Initial and Ongoing Training

Child sitting in the grass pointing up to the sky.How you bring new home visitors into your program sets the stage for how they work and grow within the organization. The Head Start Program Performance Standards (HSPPS) (45 CFR §1302.92(a)) requires programs to “provide to all new staff, consultants, and volunteers an orientation that focuses on, at a minimum, the goals and underlying philosophy of the program and on the ways they are implemented.”

Starting a new job is like being suddenly immersed in a different culture. Even for a home visitor with a wealth of experience, new settings often come with new ways of doing the work. Each program has its own unique way of operating, from what is acceptable to wear to how, what, when, and with whom staff can communicate. Orientation activities and physical, psychological, and informational support during this important period are essential to successful home visitor recruitment and retention.

As part of orientation and preservice training, consider learning strategies that might benefit a new home visitor:

  • Provide and review written materials about your program and its mission, as well as written policies, procedures, and protocols for your overall program and the specific work of the home visitor. Use a checklist to ensure that each home visitor has received information on key topics.
  • Provide opportunities for new home visitors to shadow experienced home visitors.
  • Set up mentorship or “buddy” systems.
  • Provide opportunities for new home visitors to role-play challenging situations.
  • Provide opportunities for new home visitors to observe video of actual home visits or group socialization experiences. Make sure to get written permission from families to share videos of them with staff other than their assigned home visitors.
  • Review case studies of diverse families with new home visitors.
  • Begin to establish a collaborative relationship with the home visitor through individual and/or group reflective supervision.
  • Stagger orientation activities over time to support home visitors in learning and implementing new policies, practices, and products (e.g., home-based curriculum, child assessment tools).

Professional development is a lifelong, dynamic, and evolving process. Professional development activities should incorporate adult learning principles. They should build on each other and repeat central themes and requirements of the HSPPS, the Head Start ELOF, and your program over time and in a variety of ways. Provide an array of activities to meet individual staff members’ varied needs. Each home visitor will bring different experiences and skills to the job and will require different approaches for building and refining their skills.

When determining the professional development needs of home visitors, consider the following:

  • Offer a variety of professional development opportunities — for example, monthly in-service trainings; quarterly program-wide trainings; weekly staff presentations; monthly group meetings to discuss common challenges, share resources, and explore new topics; access to professional literature; and attendance at conferences and workshops. Consider scheduling immediate home visit observations after training to observe how home visitors apply new knowledge and skills and to provide coaching.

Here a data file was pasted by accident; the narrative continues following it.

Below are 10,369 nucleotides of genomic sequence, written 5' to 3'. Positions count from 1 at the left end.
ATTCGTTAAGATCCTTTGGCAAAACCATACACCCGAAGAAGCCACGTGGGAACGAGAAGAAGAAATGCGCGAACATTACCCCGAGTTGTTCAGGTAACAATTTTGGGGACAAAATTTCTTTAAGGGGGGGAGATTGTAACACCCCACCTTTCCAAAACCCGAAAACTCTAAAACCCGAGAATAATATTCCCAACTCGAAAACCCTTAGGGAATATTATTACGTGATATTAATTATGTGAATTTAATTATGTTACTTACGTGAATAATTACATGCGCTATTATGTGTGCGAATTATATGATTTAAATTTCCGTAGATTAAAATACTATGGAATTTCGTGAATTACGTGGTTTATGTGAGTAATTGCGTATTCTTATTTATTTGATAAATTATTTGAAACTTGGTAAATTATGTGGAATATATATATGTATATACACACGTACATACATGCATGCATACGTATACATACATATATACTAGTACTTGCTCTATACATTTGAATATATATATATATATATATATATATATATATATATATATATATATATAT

• Training is successful when it is strengths-based, respectful, and collaborative. Adults learn best when they feel included, appreciated, and responded to. Make sure that content shared through PowerPoint slides, handouts, discussions, and activities draws on home visitors’ knowledge and experiences and is easily understood (consider characteristics such as reading level and languages of home visitors).
  • Provide formal educational opportunities. The HSPPS (45 CFR §1302.92(b)) states that staff training and professional development be attached to academic credit, as appropriate.

You can evaluate the impact of professional development activities on home visitors’ work using both informal and formal methods. For example, parent surveys, child-level assessment, and attainment of goals in the family partnership agreement all provide helpful information. Evaluation is an integral part of training and professional development. Make sure to plan for it when you create individual and program training/professional development plans.

Learn More

Aligning Adult Learning Principles with TTA Strategies

When you adopt approaches to TTA that incorporate adult learning principles, your staff will be highly engaged, and sustained program change is more likely. This document lists 12 common TTA strategies.

Early Essentials Series

The video webisodes in this series offer key messages and helpful resources to get staff started with the youngest children and their families. Managers can use this series and Quick Start Guides to plan orientation, or staff can participate on their own. The webisodes cover components of quality in programs serving the youngest children, the importance of relationships, services to expectant families, growth and development of the first three years, school readiness for infants and toddlers, self-care, environments, responsive interactions, and language development.

Institute for the Advancement of Family Support Professionals

The Institute’s training modules support home visitors and supervisors on a variety of topics. These free, online modules are based on the national core competency framework and were developed with Maternal, Infant, and Early Childhood Home Visiting funding.

Relationship-Based Competencies to Support Family Engagement for Professionals Who Make Home Visits

Discover nine relationship-based competencies for supporting professional development for staff and supervisors. Use self-assessments to develop individual professional development plans and to prepare for preservice training, midyear check-ins, and year-end check-ins.